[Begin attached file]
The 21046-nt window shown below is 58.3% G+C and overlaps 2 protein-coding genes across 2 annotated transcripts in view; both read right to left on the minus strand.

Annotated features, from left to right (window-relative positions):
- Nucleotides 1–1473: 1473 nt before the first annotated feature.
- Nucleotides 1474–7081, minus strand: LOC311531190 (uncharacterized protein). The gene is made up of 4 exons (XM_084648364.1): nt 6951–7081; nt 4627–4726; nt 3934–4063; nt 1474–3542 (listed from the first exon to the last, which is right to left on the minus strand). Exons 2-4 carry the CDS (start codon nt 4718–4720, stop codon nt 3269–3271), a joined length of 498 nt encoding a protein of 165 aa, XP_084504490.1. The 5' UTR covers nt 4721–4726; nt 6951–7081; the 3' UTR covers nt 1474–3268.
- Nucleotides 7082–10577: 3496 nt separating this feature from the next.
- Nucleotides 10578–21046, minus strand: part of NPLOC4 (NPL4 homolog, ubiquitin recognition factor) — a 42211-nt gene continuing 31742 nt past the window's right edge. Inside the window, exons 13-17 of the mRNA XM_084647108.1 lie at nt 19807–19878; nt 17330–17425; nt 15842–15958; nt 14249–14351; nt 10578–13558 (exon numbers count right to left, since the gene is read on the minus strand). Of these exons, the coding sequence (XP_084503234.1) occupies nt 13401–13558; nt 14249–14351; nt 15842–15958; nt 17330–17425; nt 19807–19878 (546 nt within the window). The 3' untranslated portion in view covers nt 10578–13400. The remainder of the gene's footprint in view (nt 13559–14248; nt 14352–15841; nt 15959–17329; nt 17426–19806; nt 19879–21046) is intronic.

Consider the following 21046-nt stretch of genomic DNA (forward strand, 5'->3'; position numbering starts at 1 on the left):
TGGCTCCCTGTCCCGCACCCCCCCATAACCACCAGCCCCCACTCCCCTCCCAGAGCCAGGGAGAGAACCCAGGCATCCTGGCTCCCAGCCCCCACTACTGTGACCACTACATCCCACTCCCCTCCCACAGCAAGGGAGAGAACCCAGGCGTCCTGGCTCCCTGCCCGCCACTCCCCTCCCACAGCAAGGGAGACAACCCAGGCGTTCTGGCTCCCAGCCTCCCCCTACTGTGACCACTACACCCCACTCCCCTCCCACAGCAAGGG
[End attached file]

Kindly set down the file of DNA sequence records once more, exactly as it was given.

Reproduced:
The 21046-nt window shown below is 58.3% G+C and overlaps 2 protein-coding genes across 2 annotated transcripts in view; both read right to left on the minus strand.

Annotated features, from left to right (window-relative positions):
- Nucleotides 1–1473: 1473 nt before the first annotated feature.
- Nucleotides 1474–7081, minus strand: LOC311531190 (uncharacterized protein). The gene is made up of 4 exons (XM_084648364.1): nt 6951–7081; nt 4627–4726; nt 3934–4063; nt 1474–3542 (listed from the first exon to the last, which is right to left on the minus strand). Exons 2-4 carry the CDS (start codon nt 4718–4720, stop codon nt 3269–3271), a joined length of 498 nt encoding a protein of 165 aa, XP_084504490.1. The 5' UTR covers nt 4721–4726; nt 6951–7081; the 3' UTR covers nt 1474–3268.
- Nucleotides 7082–10577: 3496 nt separating this feature from the next.
- Nucleotides 10578–21046, minus strand: part of NPLOC4 (NPL4 homolog, ubiquitin recognition factor) — a 42211-nt gene continuing 31742 nt past the window's right edge. Inside the window, exons 13-17 of the mRNA XM_084647108.1 lie at nt 19807–19878; nt 17330–17425; nt 15842–15958; nt 14249–14351; nt 10578–13558 (exon numbers count right to left, since the gene is read on the minus strand). Of these exons, the coding sequence (XP_084503234.1) occupies nt 13401–13558; nt 14249–14351; nt 15842–15958; nt 17330–17425; nt 19807–19878 (546 nt within the window). The 3' untranslated portion in view covers nt 10578–13400. The remainder of the gene's footprint in view (nt 13559–14248; nt 14352–15841; nt 15959–17329; nt 17426–19806; nt 19879–21046) is intronic.

Consider the following 21046-nt stretch of genomic DNA (forward strand, 5'->3'; position numbering starts at 1 on the left):
TGGCTCCCTGTCCCGCACCCCCCCATAACCACCAGCCCCCACTCCCCTCCCAGAGCCAGGGAGAGAACCCAGGCATCCTGGCTCCCAGCCCCCACTACTGTGACCACTACATCCCACTCCCCTCCCACAGCAAGGGAGAGAACCCAGGCGTCCTGGCTCCCTGCCCGCCACTCCCCTCCCACAGCAAGGGAGACAACCCAGGCGTTCTGGCTCCCAGCCTCCCCCTACTGTGACCACTACACCCCACTCCCCTCCCACAGCAAGGG